The book doesn’t reflect the changes in the language during the 29 years since the English version of the dictionary was published, and even that may not have reflected all of the changes in the decades since the Rainbow Dictionary was first published. Oh, "television" is among the thousands defined, but "computer" is not. The word "stewardess" is there, but not "flight attendant". And I sincerely doubt that anyone creating an English language dictionary today would define the word "gay" with the phrase "Snoopy is gay."
This is a cool book to have on your shelf. I found mine by using Alibris — you can find a link to them on the http://AAUGH.com/guide/shopping.htm shopping guide page (and yes, Alibris does give me a small kickback when you order something after going to their page from that link, but no, that doesn’t up your price at all.) They don’t have any copies left at the moment, though. This book has been published in both hardcover and paperback; I have the hardcover.
As long as I’m mentioning Chinese books, I can’t help but mention SUPER SNOOPY BOOK #19: HE WON A COLORING CONTEST. While this is a Chinese language book (translated by Minchu Chou), it’s actually quite useful to the Peanuts fan who knows English but not Chinese. That’s because this reprints daily strips from the second half of 1995, which won’t be collected in a U.S. book until next spring! Better still, they leave the English text in the strip, placing the Chinese translation outside of the panel. Due to formatting problems, the strips aren’t all in order, but each strip *is* dated. I may need to find some earlier volumes in this series, so I can have more dailies from the period reprinted by Harper Collins, which skipped about a dozen dailies in each year they reprinted. (They also skipped about 40 Sundays per book, but this Chinese book skips all the Sundays.)

The book starts off with four pages with brief intros to 28 Peanuts characters. Presumably these pages are the same for every book in the series, and a lot of characters are introduced who don’t show up in the pages. I’m not sure one ever needs an introduction to Joe Agate or Tapioca Pudding; the same book that has their first appearance is apt to have their last.

This book is on very heavy paper, and the single-panel strips are stretched across two pages — making it very hard to see the center of the strip without breaking the book’s spine. Ah, the troubles of collecting a disposable medium…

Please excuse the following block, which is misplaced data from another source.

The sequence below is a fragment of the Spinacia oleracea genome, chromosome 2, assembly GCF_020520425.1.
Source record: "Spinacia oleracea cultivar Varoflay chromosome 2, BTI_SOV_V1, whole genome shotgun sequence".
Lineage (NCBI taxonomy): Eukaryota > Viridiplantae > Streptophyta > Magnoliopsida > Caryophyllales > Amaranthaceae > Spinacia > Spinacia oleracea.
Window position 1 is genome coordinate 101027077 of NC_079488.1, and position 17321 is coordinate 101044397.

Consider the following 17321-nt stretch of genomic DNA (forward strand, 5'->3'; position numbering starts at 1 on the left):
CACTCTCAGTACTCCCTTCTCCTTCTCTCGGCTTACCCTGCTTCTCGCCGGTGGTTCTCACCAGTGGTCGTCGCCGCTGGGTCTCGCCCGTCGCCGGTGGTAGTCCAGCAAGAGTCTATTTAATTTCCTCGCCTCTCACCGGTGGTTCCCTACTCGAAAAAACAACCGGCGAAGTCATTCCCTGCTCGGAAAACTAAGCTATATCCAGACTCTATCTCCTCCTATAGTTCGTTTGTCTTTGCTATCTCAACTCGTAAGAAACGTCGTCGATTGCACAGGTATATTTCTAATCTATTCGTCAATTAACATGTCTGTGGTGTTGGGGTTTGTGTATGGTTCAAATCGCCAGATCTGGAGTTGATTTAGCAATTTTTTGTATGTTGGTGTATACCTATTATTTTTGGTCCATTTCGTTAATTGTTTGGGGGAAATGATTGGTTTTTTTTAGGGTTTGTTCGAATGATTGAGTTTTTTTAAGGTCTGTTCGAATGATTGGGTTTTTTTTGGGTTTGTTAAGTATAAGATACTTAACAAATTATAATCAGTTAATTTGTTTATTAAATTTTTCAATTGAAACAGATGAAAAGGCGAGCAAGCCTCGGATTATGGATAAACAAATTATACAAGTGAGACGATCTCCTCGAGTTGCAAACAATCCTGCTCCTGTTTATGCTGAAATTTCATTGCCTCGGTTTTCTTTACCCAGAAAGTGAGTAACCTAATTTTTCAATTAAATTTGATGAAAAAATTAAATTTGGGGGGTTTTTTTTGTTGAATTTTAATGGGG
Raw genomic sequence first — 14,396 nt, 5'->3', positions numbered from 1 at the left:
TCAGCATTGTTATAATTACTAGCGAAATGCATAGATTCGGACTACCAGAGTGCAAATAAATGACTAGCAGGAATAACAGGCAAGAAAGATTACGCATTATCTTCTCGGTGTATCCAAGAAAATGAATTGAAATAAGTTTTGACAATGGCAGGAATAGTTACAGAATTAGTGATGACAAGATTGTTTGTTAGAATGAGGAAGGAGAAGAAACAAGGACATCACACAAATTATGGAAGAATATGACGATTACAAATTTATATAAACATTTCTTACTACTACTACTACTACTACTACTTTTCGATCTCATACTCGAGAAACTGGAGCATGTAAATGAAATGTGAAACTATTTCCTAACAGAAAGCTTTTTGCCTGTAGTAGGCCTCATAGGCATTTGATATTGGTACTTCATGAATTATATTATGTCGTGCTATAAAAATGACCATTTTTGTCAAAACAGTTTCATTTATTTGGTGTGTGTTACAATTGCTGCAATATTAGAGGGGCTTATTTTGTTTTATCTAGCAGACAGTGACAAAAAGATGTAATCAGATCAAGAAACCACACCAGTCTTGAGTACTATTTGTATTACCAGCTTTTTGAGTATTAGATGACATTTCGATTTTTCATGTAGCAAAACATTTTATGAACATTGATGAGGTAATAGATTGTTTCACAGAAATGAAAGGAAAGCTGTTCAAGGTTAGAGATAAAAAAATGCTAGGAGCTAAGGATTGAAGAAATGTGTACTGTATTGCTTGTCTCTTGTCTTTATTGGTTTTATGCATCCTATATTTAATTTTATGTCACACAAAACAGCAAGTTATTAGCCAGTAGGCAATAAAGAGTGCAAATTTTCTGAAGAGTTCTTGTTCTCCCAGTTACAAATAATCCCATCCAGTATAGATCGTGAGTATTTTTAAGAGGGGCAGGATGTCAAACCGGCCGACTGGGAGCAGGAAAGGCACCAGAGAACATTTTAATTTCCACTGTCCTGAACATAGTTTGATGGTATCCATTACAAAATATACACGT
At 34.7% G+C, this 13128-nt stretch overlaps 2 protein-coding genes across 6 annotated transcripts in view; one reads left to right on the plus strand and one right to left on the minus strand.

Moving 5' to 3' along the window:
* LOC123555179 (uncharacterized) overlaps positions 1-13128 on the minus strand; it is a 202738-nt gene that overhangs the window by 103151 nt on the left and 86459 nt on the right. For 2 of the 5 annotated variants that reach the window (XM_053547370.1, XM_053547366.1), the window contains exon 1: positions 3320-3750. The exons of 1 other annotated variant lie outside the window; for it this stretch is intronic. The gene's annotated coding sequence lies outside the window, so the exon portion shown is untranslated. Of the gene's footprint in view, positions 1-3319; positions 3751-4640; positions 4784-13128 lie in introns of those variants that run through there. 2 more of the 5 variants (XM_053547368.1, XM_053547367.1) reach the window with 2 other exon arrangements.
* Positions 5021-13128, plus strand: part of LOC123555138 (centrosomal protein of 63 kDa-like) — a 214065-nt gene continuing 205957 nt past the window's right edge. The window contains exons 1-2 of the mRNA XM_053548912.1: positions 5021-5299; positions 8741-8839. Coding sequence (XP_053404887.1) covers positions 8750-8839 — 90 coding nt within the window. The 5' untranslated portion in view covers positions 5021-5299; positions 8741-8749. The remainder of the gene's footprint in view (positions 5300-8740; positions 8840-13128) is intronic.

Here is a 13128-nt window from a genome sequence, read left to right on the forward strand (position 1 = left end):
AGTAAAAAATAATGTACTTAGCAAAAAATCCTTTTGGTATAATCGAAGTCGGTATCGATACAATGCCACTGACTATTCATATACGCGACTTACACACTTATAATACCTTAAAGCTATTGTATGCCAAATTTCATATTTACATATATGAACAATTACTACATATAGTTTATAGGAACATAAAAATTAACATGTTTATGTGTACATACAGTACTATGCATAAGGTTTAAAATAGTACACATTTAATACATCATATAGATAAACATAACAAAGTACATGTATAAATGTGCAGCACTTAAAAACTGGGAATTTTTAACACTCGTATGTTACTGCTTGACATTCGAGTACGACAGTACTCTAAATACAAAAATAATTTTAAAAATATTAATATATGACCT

Well, that’s all the news and notes for today. If any of you are going to the WonderCon comic book convention in Oakland next weekend, stop by my table in Artist’s Alley where I’ll be selling my own work. For more info on the con, go to: http://www.wondercon.org/ As always, let me know if you’re changing your email address, or if you have any comments, questions, or concerns!
–Nat proprietor http://AAUGH.com

More on the corner box

Benjamin L. Clark, my august collaborator on the lengthy-named and well-received Charles M. Schulz: The Art and Life of the Peanuts Creator in 100 Objects, reminds me that the Peanuts corner title box was not actually printed on to the art boards used to draw Peanuts for the first several …

That corner box

If you’ve seen early Peanuts strips in old newspaper clippings, certain reprints, or even certain reprints, you’ll have seen that the name of the strip is printed in the upper left corner of the strip — indeed, printed right onto the original art board that Schulz used. “What,” you may …

Spanish Peanuts, explained

When I posted yesterday about Peanuts appearing in Spanish in an English language Pomona, California paper in the 1970s, I had already intended to follow up by finding the very start of this, and seeing if the paper carried some explanation. (Could I have waited on the original post before …